In a case which underlined that the state of an employer’s knowledge is often the decisive factor in cases brought under the Equality Act 2010, a worker who was left suffering from depression and double vision following a violent assault has failed in a disability discrimination claim Morgan v Armadillo Managed Services Limited.
Neil Morgan was on a business trip abroad when he was seriously injured during the attack, which had nothing to do with his employment by Armadillo Managed Services Limited, an information technology company. He required hospital treatment and was off work for an extended period.
Whilst he was away, his employer alleged that he had been drinking heavily during the business trip and had behaved inappropriately in front of a client. His rate of sick pay was reduced and he was refused payment of certain commissions. He later resigned and launched Employment Tribunal (ET) proceedings.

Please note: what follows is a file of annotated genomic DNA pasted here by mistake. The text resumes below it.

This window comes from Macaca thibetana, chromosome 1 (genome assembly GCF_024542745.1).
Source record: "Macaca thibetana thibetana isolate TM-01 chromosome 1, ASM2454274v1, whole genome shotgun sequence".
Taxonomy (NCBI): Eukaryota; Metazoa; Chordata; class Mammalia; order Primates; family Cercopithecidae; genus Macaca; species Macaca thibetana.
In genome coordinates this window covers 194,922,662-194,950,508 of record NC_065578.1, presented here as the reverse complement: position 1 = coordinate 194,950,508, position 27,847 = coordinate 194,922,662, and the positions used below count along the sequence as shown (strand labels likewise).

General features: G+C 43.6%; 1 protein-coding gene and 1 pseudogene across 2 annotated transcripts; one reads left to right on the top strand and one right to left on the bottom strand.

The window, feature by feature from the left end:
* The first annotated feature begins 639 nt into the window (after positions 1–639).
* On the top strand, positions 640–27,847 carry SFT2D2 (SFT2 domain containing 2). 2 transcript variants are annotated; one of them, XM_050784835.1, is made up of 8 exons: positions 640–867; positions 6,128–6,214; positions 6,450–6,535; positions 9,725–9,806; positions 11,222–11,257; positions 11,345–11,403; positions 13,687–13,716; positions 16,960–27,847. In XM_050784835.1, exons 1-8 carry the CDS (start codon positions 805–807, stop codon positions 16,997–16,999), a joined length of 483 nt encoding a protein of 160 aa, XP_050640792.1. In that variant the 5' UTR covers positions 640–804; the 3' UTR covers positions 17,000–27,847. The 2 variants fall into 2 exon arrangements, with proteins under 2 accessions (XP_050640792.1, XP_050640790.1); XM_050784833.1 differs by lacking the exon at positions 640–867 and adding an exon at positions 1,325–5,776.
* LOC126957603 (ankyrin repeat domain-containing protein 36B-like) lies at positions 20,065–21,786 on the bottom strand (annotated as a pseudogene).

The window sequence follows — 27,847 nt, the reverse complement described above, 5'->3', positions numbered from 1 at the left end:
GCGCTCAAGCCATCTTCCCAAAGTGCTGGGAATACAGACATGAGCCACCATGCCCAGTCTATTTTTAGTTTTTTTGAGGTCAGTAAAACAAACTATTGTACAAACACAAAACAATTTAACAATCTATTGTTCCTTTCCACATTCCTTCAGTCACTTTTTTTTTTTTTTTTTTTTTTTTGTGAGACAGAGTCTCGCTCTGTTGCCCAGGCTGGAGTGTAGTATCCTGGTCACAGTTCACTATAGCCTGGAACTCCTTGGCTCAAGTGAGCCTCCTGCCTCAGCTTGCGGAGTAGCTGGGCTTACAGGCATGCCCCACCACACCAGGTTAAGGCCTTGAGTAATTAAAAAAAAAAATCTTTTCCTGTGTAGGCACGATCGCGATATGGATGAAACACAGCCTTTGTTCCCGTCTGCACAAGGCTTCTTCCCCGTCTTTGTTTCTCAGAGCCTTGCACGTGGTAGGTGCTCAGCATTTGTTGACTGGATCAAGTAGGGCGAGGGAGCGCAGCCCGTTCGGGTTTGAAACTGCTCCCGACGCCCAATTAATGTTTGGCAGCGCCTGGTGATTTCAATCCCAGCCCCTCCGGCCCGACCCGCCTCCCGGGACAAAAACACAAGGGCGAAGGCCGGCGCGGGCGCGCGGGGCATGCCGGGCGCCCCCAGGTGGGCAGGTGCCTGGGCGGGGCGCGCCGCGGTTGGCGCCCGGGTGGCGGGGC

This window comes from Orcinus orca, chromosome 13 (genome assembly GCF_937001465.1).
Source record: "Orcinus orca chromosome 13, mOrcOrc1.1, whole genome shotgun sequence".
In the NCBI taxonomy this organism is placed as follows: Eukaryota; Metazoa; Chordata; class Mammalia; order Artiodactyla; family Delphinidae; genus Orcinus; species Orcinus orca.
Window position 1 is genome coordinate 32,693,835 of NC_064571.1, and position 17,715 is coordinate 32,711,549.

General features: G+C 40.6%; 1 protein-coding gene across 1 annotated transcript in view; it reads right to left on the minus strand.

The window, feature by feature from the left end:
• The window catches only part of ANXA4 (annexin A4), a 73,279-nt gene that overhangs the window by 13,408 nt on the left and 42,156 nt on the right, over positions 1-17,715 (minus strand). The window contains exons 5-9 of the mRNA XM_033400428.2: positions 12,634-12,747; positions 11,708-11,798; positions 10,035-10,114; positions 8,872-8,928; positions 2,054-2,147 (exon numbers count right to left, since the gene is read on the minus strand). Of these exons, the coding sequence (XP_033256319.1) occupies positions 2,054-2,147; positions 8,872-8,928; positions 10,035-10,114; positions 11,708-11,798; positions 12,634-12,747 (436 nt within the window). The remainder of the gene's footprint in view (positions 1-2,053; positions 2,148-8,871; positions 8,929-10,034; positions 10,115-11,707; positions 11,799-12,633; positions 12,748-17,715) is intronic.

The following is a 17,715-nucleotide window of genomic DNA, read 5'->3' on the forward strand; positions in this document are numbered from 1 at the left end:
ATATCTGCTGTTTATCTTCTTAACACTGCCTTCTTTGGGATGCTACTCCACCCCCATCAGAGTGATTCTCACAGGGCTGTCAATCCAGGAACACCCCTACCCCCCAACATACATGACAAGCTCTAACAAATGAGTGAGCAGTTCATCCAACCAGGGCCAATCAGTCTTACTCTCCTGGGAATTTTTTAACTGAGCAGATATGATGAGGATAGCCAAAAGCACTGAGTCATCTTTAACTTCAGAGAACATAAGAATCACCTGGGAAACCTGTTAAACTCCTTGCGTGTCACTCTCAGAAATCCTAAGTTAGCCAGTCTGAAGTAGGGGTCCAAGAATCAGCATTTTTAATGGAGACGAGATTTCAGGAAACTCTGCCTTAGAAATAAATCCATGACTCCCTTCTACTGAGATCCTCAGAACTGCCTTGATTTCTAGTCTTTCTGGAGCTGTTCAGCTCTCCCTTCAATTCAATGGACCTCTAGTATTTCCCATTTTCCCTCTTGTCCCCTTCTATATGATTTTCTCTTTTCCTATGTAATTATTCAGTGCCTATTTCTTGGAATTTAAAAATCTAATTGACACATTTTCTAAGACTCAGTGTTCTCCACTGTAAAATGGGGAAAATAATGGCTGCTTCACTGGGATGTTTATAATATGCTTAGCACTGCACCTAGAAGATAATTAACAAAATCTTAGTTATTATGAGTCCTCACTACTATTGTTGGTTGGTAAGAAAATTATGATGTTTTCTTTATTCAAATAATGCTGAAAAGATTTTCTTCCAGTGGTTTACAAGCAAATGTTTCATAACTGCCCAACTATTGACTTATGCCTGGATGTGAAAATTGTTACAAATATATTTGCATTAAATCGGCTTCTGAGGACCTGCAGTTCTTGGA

In dismissing Mr Morgan’s discrimination claim, the ET noted that Section 13(1) of the Act requires that the employer has to have actual or constructive knowledge of an employee’s disability in order for a claim to succeed.
The ET found on the evidence that his employer could not be criticised for being unaware at the relevant time that Mr Morgan was suffering from double vision and reactive depression due to the assault.
Rejecting Mr Morgan’s challenge to that decision, the Employment Appeal Tribunal upheld the ET’s finding that Armadillo neither knew, nor ought to have known, that he was disabled. The ET had rationally concluded on the evidence that he had been refused commission because he was not working, not because he was disabled.
It would have been ‘expecting too much’ to require the employer to itself gather expert medical reports on Mr Morgan’s condition and his lawyers had rightly conceded that a lack of actual or constructive knowledge on Armadillo’s part would be fatal to his claim.
The contents of this article are for the purposes of general awareness only. They do not purport to constitute legal or professional advice. The law may have changed since this article was published. Readers should not act on the basis of the information included and should take appropriate professional advice upon their own particular circumstances.